Samsung may have dug itself into a hole too deep to come out unscathed. The company is in the process of unprecedented second recall, after 'safe' Galaxy Note 7 replacement units also started to catch fire. While the engineers at Samsung cannot pin down a solid reason for these explosions, a report suggests that the SoC is to blame, and not the battery.
A Financial Times report states that the explosions are being caused due to an SoC tweak made by company's engineers with the aim to speed up the charging process. However, the battery could not handle the rate at which it was being charged, and this is causing the handset to catch fire and explode.
"If you try to charge the battery too quickly it can make it more volatile. If you push an engine too hard, it will explode. Something had to give. These devices are miracles of technology - how much we can get out of that tiny piece of lithium-ion," the report writes, citing a person informed by Samsung executives.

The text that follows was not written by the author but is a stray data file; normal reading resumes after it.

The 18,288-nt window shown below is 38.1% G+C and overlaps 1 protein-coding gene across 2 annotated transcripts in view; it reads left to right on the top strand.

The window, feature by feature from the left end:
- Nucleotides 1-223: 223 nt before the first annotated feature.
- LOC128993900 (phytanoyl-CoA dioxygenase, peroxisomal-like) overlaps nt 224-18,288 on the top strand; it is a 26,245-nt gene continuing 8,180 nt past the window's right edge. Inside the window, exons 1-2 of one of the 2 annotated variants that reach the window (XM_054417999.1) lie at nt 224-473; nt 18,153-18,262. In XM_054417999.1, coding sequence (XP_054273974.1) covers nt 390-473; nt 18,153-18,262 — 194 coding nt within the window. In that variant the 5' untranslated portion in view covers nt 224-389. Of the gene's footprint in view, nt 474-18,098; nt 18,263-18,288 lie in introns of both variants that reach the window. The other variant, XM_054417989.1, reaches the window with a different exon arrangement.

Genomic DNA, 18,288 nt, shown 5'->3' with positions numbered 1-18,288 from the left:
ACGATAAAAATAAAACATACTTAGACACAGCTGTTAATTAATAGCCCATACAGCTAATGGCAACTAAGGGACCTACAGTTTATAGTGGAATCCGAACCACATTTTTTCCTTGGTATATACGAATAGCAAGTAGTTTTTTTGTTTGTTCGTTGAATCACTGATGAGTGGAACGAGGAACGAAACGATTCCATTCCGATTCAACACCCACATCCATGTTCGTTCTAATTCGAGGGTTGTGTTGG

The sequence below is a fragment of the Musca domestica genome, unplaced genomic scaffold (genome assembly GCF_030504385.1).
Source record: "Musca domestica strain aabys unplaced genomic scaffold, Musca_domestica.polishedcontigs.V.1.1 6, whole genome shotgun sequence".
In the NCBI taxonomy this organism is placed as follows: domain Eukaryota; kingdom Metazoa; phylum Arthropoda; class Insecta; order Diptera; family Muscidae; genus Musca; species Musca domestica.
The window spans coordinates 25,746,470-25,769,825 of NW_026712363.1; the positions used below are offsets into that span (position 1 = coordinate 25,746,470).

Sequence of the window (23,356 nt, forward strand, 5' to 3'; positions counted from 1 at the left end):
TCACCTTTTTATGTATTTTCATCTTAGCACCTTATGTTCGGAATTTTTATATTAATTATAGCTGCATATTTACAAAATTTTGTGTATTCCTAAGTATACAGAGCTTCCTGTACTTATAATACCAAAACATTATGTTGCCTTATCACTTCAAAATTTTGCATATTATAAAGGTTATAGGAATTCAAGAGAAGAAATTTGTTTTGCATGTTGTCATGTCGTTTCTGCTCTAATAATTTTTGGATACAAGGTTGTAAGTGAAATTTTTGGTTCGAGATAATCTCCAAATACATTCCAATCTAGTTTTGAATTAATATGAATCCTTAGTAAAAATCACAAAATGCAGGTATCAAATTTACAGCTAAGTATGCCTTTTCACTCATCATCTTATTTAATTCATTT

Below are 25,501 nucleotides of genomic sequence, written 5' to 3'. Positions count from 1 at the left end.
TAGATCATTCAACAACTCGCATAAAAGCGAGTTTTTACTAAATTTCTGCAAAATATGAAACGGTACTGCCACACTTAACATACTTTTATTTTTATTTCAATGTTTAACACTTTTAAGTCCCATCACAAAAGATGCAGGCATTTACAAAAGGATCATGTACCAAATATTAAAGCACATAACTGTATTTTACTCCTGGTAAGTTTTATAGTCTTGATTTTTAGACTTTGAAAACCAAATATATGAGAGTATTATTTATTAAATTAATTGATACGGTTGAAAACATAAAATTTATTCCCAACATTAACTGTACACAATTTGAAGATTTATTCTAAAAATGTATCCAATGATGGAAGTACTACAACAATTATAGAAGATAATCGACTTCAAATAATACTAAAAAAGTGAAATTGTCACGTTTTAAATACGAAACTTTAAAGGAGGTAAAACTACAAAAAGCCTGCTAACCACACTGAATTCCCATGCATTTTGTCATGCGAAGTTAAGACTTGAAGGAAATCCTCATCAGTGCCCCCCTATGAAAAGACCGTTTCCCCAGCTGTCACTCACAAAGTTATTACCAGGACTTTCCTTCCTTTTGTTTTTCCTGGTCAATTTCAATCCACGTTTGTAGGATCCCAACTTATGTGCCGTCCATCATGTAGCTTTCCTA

This is in no way confirmed by Samsung, and the company still maintains silence on that front. There is no official word on what is causing the safe units to catch fire, and Samsung engineers are also reportedly unable to narrow down a flaw.
For now, Samsung has completely halted production and global sales of the Galaxy Note 7. The controversy is said to be costing the company billions of dollars, not to mention attract heaps of ill will in the market. In the most recent cases, a Samsung Galaxy Note 7 was caught on video catching fire at a Burger King, and a US plane was immediately vacated after a replaced unit started emitting smoke.